Andersen Employees Bolting Firm Before Layoffs Come Down

By CONOR DOUGHERTY
Staff Reporter

Local employees of beleaguered accountant Arthur Andersen are starting to leave the firm.

"We're seeing more candidates come from Andersen, and many of them have not been laid off," said Thomas Schulte, managing partner of RBZ LLP, with 98 accounting professionals the 10th largest firm in Los Angeles. "They say things like 'I didn't get (fired) this time, but I might next time.'"

At the end of 2001, Andersen employed 1,259 professionals in L.A. County, according to a Business Journal survey, roughly 75 percent of them accountants. The Chicago-based firm announced on April 8 that it would slash 7,000 of its 26,000 U.S. employees, but a spokesman declined to discuss L.A. staffing levels.

While sources estimated that as many as 400 positions could be lost in L.A. as a result of the cutbacks, many at Andersen aren't waiting for the ax to fall.

Schulte said he had received around 50 resumes from local Andersen accountants and was considering hiring at least a few of them. "I see it as an opportunity. These are very talented people who are coming our way," he said.

Ron Proul, president of the Century Group, a Los Angeles-based executive recruiting firm that specializes in accounting and finance professionals, says his firm has been contacted by about 100 Andersen employees, many of them still with jobs. "Those people are definitely exploring their options," he said. "They want to know what the job market is like and if they should be concerned if they stay."

Proul said a good portion of his clients will find new jobs, but he expressed concern about the number of applicants entering the market at once. "I don't know how competitive the marketplace will get with all these people out there at the same time," he said.

Bad timing

The timing is not great. In the midst of the "busy season," loosely defined as the first quarter of the year, accounting firms generate the bulk of their revenues. At the conclusion of the busy season, many firms, particularly smaller ones, see a lull in business. "We need people at the end of the summer, not now during busy season, so the timing couldn't be worse," Schulte said.

He said he would prefer not to add staff when the workload is light. "The busy season is done, so it's not a hiring time," Schulte said. "The next hiring time wouldn't be until September or October. A lot of those people will have to wait until then."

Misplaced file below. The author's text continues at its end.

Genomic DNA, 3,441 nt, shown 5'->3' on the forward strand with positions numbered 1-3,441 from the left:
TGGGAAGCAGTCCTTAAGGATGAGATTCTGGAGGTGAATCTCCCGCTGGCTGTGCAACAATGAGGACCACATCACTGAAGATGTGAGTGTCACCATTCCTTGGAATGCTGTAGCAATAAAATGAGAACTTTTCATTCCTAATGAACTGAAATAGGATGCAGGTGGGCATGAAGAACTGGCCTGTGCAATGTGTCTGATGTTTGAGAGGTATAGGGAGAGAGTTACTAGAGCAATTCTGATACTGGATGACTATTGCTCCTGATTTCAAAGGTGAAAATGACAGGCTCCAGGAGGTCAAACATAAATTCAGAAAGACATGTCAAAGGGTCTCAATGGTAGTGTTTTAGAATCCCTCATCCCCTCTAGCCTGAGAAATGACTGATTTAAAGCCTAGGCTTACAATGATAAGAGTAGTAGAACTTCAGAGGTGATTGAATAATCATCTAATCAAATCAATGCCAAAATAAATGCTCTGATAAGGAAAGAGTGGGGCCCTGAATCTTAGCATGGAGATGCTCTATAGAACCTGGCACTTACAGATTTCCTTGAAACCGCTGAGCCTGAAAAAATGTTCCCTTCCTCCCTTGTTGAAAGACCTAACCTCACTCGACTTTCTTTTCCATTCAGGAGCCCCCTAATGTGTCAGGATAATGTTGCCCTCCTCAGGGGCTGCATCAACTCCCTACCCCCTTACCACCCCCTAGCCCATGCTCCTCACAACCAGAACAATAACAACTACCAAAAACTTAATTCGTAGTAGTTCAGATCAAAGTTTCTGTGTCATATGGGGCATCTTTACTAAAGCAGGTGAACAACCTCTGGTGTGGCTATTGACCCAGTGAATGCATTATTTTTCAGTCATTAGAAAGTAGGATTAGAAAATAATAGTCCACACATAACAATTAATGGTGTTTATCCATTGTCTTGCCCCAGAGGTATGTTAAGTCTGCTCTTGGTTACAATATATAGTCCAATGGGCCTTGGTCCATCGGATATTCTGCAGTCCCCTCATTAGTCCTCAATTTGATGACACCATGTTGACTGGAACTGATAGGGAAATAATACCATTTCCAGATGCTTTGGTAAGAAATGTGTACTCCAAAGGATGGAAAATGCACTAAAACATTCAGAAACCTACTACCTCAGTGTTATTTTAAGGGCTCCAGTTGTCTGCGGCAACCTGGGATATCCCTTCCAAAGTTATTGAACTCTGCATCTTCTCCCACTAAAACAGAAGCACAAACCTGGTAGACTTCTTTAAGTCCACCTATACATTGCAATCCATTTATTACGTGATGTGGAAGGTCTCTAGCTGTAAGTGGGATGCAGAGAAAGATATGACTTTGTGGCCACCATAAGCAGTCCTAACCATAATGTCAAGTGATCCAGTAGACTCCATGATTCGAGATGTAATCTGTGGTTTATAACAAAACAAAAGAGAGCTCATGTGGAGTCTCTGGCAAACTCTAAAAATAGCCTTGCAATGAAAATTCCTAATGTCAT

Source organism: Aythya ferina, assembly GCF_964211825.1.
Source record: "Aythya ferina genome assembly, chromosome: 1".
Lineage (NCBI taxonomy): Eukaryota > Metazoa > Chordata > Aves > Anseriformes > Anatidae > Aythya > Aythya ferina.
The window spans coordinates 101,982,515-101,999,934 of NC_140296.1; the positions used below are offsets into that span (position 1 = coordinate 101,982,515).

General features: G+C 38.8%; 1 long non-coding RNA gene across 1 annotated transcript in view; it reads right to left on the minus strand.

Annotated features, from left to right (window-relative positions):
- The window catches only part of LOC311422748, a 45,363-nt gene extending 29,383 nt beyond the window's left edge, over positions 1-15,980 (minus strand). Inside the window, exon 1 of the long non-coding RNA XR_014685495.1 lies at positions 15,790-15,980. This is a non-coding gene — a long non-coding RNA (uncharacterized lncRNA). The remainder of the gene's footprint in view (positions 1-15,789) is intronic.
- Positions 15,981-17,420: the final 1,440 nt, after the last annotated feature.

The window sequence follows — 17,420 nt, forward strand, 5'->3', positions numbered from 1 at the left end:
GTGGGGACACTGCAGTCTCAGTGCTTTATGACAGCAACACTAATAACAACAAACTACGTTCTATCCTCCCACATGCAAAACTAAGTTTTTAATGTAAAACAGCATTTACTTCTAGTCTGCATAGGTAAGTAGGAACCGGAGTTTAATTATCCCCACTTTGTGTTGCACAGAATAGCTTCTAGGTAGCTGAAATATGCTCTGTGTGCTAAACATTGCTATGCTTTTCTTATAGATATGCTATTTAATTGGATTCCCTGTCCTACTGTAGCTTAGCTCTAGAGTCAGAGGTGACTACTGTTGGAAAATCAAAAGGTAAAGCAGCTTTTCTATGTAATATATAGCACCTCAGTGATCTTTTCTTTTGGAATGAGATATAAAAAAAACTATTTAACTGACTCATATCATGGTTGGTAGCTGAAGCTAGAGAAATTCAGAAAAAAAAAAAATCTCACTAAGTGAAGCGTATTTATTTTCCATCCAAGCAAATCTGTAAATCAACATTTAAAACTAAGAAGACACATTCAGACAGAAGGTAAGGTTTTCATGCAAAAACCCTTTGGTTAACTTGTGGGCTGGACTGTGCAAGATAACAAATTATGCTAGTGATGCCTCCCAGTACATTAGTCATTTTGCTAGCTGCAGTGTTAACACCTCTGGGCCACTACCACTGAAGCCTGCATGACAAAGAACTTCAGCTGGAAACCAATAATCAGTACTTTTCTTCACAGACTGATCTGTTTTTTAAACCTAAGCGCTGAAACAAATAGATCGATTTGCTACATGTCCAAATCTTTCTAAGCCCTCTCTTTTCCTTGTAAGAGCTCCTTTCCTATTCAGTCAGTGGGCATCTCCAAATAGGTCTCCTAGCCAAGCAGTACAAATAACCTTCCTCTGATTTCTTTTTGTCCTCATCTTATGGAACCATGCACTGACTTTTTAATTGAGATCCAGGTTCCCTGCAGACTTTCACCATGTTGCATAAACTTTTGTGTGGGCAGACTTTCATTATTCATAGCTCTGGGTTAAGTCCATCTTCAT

Some former Andersen employees have managed to land on their feet.

Zachary Shuman, managing partner of Holthouse Carlin & Van Trigt in Los Angeles, said his firm has hired one Andersen employee, described as a young accountant who had not been fired.

"The determination about whether Andersen will survive is still up in the air to a lot of (its) employees," he said. "These are talented people very bright and they're hedging their bets, trying to get into the marketplace before the collapse, if there is one."

Meanwhile, at Century Group, Proul and the company's chief executive, Harry Boxer, are spending most of their day dealing with the Andersen situation.

"We have people going on interviews for positions from staff accountants to VP's of finance" said Boxer. "The sad part here is all the people who were laid off were the people with no tenure. And now all the seniors and managers have twice the work and they'll probably leave because their support has been undermined. It's a vicious cycle."

"We're still waiting to see what's going to happen," said Audrey McKiver, on-site manager at Andersen's downtown office for Ultimate Staffing Service. McKiver was reluctant to speculate on the fate of Andersen's administrative employees but said she didn't think any executive assistants had left the firm. "I think they're trying to keep the executive assistants with their groups," she said.

For reprint and licensing requests for this article, CLICK HERE.